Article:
Thus, a need exists in the art for improvement in bow lights and similar lighting. For example, there is a need for improvement in taking a spherical or conical output from a light source and efficiently manipulating it into a different pattern, including patterns that demand specified intensity gradients and relatively precise perimeter cut-offs. Other lighting application examples, both in and outside the marine and automotive fields, exist with similar issues and problems. As can be appreciated, similar or analogous issues exist for lighting applications other than automotive or marine related. A need also exists for improvement for such applications.
Objects, Features and/or Advantages
It is therefore a primary object, feature and/or advantage of the present invention to present an apparatus and method which improves over the state of the art.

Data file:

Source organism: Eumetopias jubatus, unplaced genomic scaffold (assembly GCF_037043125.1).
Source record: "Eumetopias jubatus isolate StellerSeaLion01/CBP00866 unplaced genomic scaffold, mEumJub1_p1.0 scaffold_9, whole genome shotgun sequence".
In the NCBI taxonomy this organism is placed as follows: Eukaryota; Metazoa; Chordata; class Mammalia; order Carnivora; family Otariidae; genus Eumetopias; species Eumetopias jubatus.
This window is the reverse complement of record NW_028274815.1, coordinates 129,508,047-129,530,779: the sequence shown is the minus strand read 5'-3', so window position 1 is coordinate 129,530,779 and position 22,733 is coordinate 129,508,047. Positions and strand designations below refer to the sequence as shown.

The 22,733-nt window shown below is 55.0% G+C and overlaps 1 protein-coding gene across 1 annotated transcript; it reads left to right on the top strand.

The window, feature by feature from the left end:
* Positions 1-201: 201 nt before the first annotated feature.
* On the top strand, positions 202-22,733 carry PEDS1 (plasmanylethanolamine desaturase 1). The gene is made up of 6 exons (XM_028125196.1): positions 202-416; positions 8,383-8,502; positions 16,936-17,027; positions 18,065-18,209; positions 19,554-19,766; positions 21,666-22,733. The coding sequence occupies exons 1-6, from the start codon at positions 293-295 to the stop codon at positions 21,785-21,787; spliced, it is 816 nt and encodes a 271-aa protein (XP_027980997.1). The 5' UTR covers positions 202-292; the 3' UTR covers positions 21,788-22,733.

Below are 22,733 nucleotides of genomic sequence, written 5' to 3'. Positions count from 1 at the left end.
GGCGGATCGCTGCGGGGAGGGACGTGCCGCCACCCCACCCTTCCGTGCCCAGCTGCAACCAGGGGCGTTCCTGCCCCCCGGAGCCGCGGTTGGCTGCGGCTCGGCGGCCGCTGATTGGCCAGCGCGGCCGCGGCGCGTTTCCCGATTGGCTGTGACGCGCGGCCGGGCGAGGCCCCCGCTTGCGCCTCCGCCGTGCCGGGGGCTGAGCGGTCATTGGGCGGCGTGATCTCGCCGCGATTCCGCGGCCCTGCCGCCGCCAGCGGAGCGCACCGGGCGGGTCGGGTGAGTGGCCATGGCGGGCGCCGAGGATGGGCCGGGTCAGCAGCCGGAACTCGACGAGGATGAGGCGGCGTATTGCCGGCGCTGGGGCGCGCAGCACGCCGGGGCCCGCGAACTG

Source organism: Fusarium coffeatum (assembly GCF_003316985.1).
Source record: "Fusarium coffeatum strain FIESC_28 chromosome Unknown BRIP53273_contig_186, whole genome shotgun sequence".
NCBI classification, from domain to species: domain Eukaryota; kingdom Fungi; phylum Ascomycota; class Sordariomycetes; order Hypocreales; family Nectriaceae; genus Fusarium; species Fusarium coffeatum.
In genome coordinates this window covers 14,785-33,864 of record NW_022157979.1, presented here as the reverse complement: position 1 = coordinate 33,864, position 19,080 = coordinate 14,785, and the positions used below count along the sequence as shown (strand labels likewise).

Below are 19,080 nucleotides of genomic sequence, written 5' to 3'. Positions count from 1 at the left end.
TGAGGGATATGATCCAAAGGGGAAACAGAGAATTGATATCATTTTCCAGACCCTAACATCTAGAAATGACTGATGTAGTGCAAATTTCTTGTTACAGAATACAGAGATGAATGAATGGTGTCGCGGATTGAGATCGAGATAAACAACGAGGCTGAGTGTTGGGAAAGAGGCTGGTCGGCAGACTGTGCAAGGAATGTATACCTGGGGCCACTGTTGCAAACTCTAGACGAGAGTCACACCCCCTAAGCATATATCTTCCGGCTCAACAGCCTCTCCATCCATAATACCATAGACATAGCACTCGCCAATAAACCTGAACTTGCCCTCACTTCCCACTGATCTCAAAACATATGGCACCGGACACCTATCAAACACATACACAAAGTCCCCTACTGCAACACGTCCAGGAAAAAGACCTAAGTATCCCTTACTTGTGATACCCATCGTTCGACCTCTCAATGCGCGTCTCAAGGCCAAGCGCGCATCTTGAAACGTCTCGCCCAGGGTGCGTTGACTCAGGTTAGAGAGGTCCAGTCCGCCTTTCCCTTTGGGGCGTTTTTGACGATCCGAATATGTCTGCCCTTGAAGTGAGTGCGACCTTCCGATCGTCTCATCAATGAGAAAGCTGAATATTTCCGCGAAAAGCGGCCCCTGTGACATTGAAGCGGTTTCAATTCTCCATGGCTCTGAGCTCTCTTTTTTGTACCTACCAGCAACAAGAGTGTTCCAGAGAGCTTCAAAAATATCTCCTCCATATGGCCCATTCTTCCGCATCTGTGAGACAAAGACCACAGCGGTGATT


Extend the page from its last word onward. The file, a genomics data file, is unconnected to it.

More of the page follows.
Additional objects, features and/or advantages of the invention can include an apparatus and method for lighting which:
(a) can efficiently and relatively precisely generate and distribute light energy in desired patterns;
(b) is relatively economical, to manufacture and to maintain and operate;
(c) is durable and long lasting;
(d) is flexible and adaptable for a variety of requirements, sizes, and applications.
These and other objects, features, and advantages will become more apparent with reference to the accompanying description, drawings, and claims.
To gain a better understanding of the invention, one particular exemplary embodiment will now be described in detail. It is to be understood that this exemplary embodiment is but one form the invention can take, and is given for illustrative purposes only, and not to limit the various forms the invention can take and be implemented.